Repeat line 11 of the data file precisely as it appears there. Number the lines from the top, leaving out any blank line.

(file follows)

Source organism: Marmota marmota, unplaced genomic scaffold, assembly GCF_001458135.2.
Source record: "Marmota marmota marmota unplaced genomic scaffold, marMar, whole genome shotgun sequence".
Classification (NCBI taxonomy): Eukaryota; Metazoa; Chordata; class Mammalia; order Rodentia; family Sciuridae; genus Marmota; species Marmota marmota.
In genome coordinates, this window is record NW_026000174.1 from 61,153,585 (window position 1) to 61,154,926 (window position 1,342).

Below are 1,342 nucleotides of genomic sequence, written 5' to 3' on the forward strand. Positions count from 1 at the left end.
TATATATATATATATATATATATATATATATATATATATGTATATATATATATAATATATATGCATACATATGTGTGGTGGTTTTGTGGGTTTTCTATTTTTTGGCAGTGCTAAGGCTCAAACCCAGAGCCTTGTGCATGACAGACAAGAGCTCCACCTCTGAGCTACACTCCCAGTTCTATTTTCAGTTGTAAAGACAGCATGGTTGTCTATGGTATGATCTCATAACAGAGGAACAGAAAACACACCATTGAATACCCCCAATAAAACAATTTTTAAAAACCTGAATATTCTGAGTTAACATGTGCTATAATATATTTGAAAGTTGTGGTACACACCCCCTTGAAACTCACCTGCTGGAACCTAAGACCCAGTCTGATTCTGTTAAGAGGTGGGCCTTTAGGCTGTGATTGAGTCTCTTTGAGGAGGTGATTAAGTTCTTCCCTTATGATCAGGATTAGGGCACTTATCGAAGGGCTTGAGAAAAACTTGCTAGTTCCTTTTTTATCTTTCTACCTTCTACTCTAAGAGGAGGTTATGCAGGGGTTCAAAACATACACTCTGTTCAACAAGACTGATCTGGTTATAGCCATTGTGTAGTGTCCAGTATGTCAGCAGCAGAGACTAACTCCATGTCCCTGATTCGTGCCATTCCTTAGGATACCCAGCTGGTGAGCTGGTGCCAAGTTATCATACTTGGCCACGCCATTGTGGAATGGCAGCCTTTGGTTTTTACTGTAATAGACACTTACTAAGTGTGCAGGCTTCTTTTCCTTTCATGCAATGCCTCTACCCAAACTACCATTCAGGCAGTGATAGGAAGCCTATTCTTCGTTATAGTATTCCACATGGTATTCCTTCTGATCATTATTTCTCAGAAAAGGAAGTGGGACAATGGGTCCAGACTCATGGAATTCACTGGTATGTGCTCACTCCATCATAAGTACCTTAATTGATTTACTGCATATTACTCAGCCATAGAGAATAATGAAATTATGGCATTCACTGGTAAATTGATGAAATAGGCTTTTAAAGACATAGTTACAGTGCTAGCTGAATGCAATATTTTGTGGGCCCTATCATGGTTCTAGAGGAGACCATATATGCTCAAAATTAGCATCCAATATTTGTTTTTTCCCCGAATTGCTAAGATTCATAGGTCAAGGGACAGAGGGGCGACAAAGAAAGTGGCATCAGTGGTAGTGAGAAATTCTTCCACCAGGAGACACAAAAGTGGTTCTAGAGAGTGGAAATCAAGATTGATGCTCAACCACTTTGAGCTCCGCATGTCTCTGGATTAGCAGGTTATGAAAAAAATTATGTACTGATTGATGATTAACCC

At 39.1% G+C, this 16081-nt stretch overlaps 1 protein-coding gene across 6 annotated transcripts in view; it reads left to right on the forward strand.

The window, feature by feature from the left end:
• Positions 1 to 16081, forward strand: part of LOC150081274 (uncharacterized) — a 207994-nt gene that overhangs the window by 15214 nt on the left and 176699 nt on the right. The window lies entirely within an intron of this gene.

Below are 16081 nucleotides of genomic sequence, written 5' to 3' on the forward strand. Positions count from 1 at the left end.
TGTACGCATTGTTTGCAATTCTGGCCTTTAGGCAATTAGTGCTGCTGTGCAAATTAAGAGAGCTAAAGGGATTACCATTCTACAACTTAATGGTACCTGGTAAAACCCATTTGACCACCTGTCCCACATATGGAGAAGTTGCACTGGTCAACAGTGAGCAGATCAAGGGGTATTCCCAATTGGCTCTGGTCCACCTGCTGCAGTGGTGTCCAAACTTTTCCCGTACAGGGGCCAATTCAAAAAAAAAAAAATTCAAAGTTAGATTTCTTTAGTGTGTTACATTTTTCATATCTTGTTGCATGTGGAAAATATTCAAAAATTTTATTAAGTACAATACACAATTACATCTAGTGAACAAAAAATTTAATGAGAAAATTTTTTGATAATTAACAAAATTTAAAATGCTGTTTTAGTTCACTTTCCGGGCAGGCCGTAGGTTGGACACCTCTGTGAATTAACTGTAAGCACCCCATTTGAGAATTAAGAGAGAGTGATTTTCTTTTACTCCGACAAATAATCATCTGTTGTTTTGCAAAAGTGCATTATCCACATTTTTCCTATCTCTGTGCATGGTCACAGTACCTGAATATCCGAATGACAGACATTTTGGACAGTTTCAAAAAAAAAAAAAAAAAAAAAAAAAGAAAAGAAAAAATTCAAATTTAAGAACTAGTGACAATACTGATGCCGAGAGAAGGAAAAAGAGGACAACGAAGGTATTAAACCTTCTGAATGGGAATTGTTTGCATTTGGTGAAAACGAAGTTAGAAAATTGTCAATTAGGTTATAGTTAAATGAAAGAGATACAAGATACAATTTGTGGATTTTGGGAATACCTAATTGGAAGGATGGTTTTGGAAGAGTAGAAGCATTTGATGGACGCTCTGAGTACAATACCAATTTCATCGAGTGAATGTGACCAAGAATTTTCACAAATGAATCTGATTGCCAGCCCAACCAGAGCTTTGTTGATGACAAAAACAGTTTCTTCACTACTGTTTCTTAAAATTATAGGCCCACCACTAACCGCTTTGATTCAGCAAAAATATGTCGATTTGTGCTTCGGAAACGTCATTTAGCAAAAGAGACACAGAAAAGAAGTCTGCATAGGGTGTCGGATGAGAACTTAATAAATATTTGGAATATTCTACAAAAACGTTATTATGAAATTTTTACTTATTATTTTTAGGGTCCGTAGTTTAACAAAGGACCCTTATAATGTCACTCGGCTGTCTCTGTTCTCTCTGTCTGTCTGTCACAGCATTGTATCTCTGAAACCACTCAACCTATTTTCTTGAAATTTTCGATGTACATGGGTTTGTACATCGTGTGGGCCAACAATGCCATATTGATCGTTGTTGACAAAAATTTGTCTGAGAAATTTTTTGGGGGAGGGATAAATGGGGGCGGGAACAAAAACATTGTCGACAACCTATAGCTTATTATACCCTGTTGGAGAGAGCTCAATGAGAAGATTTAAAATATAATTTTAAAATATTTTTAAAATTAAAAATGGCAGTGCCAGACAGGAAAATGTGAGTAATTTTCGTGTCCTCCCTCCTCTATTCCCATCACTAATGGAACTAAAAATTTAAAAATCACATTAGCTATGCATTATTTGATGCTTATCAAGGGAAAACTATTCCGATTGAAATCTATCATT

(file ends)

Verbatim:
TGTACGCATTGTTTGCAATTCTGGCCTTTAGGCAATTAGTGCTGCTGTGCAAATTAAGAGAGCTAAAGGGATTACCATTCTACAACTTAATGGTACCTGGTAAAACCCATTTGACCACCTGTCCCACATATGGAGAAGTTGCACTGGTCAACAGTGAGCAGATCAAGGGGTATTCCCAATTGGCTCTGGTCCACCTGCTGCAGTGGTGTCCAAACTTTTCCCGTACAGGGGCCAATTCAAAAAAAAAAAAATTCAAAGTTAGATTTCTTTAGTGTGTTACATTTTTCATATCTTGTTGCATGTGGAAAATATTCAAAAATTTTATTAAGTACAATACACAATTACATCTAGTGAACAAAAAATTTAATGAGAAAATTTTTTGATAATTAACAAAATTTAAAATGCTGTTTTAGTTCACTTTCCGGGCAGGCCGTAGGTTGGACACCTCTGTGAATTAACTGTAAGCACCCCATTTGAGAATTAAGAGAGAGTGATTTTCTTTTACTCCGACAAATAATCATCTGTTGTTTTGCAAAAGTGCATTATCCACATTTTTCCTATCTCTGTGCATGGTCACAGTACCTGAATATCCGAATGACAGACATTTTGGACAGTTTCAAAAAAAAAAAAAAAAAAAAAAAAAGAAAAGAAAAAATTCAAATTTAAGAACTAGTGACAATACTGATGCCGAGAGAAGGAAAAAGAGGACAACGAAGGTATTAAACCTTCTGAATGGGAATTGTTTGCATTTGGTGAAAACGAAGTTAGAAAATTGTCAATTAGGTTATAGTTAAATGAAAGAGATACAAGATACAATTTGTGGATTTTGGGAATACCTAATTGGAAGGATGGTTTTGGAAGAGTAGAAGCATTTGATGGACGCTCTGAGTACAATACCAATTTCATCGAGTGAATGTGACCAAGAATTTTCACAAATGAATCTGATTGCCAGCCCAACCAGAGCTTTGTTGATGACAAAAACAGTTTCTTCACTACTGTTTCTTAAAATTATAGGCCCACCACTAACCGCTTTGATTCAGCAAAAATATGTCGATTTGTGCTTCGGAAACGTCATTTAGCAAAAGAGACACAGAAAAGAAGTCTGCATAGGGTGTCGGATGAGAACTTAATAAATATTTGGAATATTCTACAAAAACGTTATTATGAAATTTTTACTTATTATTTTTAGGGTCCGTAGTTTAACAAAGGACCCTTATAATGTCACTCGGCTGTCTCTGTTCTCTCTGTCTGTCTGTCACAGCATTGTATCTCTGAAACCACTCAACCTATTTTCTTGAAATTTTCGATGTACATGGGTTTGTACATCGTGTGGGCCAACAATGCCATATTGATCGTTGTTGACAAAAATTTGTCTGAGAAATTTTTTGGGGGAGGGATAAATGGGGGCGGGAACAAAAACATTGTCGACAACCTATAGCTTATTATACCCTGTTGGAGAGAGCTCAATGAGAAGATTTAAAATATAATTTTAAAATATTTTTAAAATTAAAAATGGCAGTGCCAGACAGGAAAATGTGAGTAATTTTCGTGTCCTCCCTCCTCTATTCCCATCACTAATGGAACTAAAAATTTAAAAATCACATTAGCTATGCATTATTTGATGCTTATCAAGGGAAAACTATTCCGATTGAAATCTATCATT